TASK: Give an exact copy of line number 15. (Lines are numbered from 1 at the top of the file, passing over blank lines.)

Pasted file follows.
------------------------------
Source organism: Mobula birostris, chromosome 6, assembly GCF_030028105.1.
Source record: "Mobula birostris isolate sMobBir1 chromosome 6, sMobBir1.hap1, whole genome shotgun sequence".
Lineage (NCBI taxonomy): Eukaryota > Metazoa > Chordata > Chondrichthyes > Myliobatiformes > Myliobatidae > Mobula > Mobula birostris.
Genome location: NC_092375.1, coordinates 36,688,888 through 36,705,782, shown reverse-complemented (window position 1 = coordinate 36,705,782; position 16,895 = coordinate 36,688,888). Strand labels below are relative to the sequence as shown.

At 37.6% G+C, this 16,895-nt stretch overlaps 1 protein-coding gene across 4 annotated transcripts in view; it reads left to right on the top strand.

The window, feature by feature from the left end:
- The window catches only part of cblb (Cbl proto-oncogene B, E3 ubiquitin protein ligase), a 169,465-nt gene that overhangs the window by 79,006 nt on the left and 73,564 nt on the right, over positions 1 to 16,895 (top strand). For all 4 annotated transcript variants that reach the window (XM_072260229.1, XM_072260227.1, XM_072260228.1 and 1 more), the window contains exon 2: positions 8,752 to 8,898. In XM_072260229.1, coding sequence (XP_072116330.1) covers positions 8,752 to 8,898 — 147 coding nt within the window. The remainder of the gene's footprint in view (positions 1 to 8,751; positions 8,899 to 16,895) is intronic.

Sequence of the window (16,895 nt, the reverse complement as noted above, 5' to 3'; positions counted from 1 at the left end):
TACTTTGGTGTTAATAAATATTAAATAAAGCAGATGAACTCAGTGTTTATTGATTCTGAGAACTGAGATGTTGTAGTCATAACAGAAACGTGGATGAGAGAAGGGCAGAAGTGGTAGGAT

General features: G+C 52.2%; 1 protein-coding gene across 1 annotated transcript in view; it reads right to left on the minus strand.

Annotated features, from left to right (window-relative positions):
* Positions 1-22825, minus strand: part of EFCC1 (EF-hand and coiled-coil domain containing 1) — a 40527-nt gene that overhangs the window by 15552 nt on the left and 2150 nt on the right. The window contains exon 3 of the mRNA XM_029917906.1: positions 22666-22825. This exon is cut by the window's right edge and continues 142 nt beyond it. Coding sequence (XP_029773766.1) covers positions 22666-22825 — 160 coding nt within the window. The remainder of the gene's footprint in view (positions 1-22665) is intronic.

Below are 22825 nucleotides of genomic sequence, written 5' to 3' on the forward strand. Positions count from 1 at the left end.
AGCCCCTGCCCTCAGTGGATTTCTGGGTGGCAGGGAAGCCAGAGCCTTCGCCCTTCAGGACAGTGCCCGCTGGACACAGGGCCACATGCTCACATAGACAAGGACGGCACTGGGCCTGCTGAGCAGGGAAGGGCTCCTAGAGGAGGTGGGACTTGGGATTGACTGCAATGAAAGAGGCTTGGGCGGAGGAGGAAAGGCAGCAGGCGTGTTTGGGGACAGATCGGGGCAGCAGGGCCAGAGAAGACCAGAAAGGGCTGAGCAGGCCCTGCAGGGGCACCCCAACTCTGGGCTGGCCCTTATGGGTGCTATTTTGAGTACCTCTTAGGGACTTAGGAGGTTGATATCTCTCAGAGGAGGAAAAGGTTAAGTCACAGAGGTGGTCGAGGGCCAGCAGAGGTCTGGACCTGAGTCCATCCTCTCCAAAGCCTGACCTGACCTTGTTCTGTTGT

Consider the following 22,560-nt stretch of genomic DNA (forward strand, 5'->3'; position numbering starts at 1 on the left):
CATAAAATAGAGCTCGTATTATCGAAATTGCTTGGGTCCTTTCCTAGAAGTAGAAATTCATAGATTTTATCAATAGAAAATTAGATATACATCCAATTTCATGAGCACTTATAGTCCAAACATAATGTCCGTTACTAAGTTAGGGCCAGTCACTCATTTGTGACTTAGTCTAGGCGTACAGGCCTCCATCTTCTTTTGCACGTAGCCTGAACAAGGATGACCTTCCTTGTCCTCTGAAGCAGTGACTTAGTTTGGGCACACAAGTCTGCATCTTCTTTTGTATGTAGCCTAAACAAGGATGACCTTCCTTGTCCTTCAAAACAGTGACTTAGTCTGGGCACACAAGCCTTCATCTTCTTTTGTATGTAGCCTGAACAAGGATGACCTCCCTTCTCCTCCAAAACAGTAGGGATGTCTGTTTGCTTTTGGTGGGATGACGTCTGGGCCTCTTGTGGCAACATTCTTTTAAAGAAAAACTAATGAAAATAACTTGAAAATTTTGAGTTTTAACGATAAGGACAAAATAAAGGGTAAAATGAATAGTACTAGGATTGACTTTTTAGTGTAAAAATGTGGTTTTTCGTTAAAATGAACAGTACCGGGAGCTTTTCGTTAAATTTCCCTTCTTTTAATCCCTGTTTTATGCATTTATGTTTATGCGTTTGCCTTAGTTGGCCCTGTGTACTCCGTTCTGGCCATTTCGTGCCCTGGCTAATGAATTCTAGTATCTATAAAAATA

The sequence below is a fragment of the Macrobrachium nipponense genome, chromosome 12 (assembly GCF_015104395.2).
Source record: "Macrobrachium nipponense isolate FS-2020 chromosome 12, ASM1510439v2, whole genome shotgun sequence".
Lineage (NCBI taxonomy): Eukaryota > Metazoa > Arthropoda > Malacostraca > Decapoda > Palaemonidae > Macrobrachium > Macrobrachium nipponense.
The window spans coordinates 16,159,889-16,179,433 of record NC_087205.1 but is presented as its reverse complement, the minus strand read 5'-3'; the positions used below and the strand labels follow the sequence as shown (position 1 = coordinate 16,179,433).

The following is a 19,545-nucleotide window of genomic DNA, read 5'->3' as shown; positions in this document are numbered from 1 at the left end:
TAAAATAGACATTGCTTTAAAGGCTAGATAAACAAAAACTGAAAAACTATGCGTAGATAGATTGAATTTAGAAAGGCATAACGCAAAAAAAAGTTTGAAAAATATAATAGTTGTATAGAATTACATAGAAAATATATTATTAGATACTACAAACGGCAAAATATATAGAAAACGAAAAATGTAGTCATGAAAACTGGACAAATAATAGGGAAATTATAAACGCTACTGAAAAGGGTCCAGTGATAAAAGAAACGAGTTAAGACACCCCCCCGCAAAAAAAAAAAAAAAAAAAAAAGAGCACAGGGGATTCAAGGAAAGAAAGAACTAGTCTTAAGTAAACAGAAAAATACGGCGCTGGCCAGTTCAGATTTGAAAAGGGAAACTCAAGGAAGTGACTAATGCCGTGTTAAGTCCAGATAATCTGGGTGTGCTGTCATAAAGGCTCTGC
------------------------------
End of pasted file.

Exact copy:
Consider the following 22,560-nt stretch of genomic DNA (forward strand, 5'->3'; position numbering starts at 1 on the left):